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I recently deployed an Windows Azure application and configured DNS of my domain through DreamHost portal. Now my site is accessible through, but not through non-www address.

I read in one of the articles that I should add an A record in DNS settings and point to virutal IP of Windows Azure. How do I get virutal IP of my Windows Azure deployment?

Or is there any better way to 301 redirect all non-www urls to www?

RESOLVED: I was able to solve this problem by simple configuring a website redirect settings in DreamHost DNS settings. A simple 301 redirect of to sorted out the issue.

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If you don't want to deal with this problem yourself, you can use a service like DNS Azure that exists purely to solve this problem. For a fee of course. – knightpfhor Jul 20 '11 at 21:29

3 Answers 3

You are talking about two separate issues here.

The first is to setup a DNS record so that your un-canonised url works. The second is to redirect the url if the site is accessed by it.

update I have removed the previous advice for CNAME from here as I didn't realise before that you cannot set the root domain to a CNAME record. It seems that with the ip restrictions of Azure you will have to point the root domain record at non-azure, hosting and then put a 301 redirect (such as the one further down my reply) to forward it on to the Azure domain (www domain).

When you have pointing at your site and serving the page its then time to fix this because Google can get confused, think its two different sites and then dilute your page rank between the two.

The trick is to set up a 301 redirect. I believe the url rewriting tool started out as an addon for IIS7 but is now included in it? You might have to do a quick search on that.

Anyway, this is how I do it on an IIS7 server with the official url rewrite extension installed (this goes in your web.config):

        <rule name="WWW Rewrite" enabled="true">
          <match url="(.*)"/>
            <add input="{HTTP_HOST}" negate="true" pattern="^www\."/>
          <action type="Redirect" url="http://www.{HTTP_HOST}/{R:0}" appendQueryString="true" redirectType="Permanent"/>

Intellisense will complain that its not a recognised element but thats just a cosmetic issue while you are editing the file.

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rtpHarry, seems to be the IP address of a site on Azure is not going to be static. MSDN articlelink says that "A VIP is associated with the deployment and not the hosted service. When a deployment is deleted, the VIP associated with that deployment will return to the pool and be re-assigned accordingly, even if the hosted service is not deleted. Windows Azure currently does not support a customer reserving a VIP outside of the lifetime of a deployment." – Gopinath Jul 19 '11 at 15:03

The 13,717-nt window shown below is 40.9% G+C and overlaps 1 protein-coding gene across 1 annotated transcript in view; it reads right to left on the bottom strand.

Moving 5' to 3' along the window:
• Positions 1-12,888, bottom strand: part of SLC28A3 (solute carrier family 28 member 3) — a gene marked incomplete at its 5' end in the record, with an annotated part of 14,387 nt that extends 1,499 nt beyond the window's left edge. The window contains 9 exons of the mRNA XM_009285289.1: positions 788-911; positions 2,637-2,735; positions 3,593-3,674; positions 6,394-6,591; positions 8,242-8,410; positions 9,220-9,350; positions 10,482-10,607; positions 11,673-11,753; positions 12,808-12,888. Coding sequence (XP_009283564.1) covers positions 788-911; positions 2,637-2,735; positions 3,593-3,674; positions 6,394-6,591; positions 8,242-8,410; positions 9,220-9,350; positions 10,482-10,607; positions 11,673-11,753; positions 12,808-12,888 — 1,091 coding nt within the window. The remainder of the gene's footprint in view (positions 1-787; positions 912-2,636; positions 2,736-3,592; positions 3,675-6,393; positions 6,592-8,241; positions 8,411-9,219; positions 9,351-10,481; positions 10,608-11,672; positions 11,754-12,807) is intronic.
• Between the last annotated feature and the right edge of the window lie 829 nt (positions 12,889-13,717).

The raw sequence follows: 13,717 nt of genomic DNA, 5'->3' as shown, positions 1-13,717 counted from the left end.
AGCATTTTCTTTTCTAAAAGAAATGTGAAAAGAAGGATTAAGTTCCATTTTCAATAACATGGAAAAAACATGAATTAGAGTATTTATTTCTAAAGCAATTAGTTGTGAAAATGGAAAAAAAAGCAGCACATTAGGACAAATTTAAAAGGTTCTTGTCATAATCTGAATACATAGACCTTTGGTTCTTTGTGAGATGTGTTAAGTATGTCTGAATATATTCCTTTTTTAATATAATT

As the IP address is not static(as per my understanding) how to create a A record? – Gopinath Jul 19 '11 at 15:05
Ok sorry it seems you need to setup a CNAME not an A record. This is basically the same thing only you point a CNAME at a domain instead of an IP. Looking at your record it shows thats what you have done for the www: 14400 IN CNAME I would set the same CNAME up for your non-www record. – rtpHarry Jul 19 '11 at 16:11
updated my main answer to reflect this last comment – rtpHarry Jul 19 '11 at 16:14
My DNS setting panel showed the error "CNAME records may only be used on sub-domains." when I tried to create CNAME for and point it to Am I missing something? Are the CNAME's only for sub domain? – Gopinath Jul 19 '11 at 16:25

The VIP address is easily obtained by either looking at the portal (read deployment details) or by simply pinging your address. You can set an A record, but you must be prepared to update that in case you delete your deployment. Once you delete a deployment, the VIP address will be returned to the pool and there is pretty much a guarantee that you will get a new VIP address on the next deploy.

You can maintain your VIP address by using the Upgrade feature as opposed to new deployments. There are some limitations to this, but it works for updates that do not change the Service Definition broadly speaking.

We used to say that the VIP address was not guaranteed even if you did an update, but MS has come back with stronger language about guarantees. See here.

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VIP address does not look like a good option. On every deployment, it forces us to update the DNS records. If we miss to update the DNS, we will end up with loads of broken url. – Gopinath Jul 19 '11 at 17:04
If you want an A record, this is your only option. You can do a forwarding thing from some DNS operators (like Godaddy), but that will forward to a CNAME. Your only hope for (A record) is what I have said right now. – dunnry Jul 20 '11 at 12:10

CNAMES are only for subdomains, like or, you can't register a CNAME for in other words. If your domain provider supports it you could create a redirect from to and then create a CNAME record for, the CNAME will match against My domain provider has a web console where I can do this easily, perhaps yours have too?

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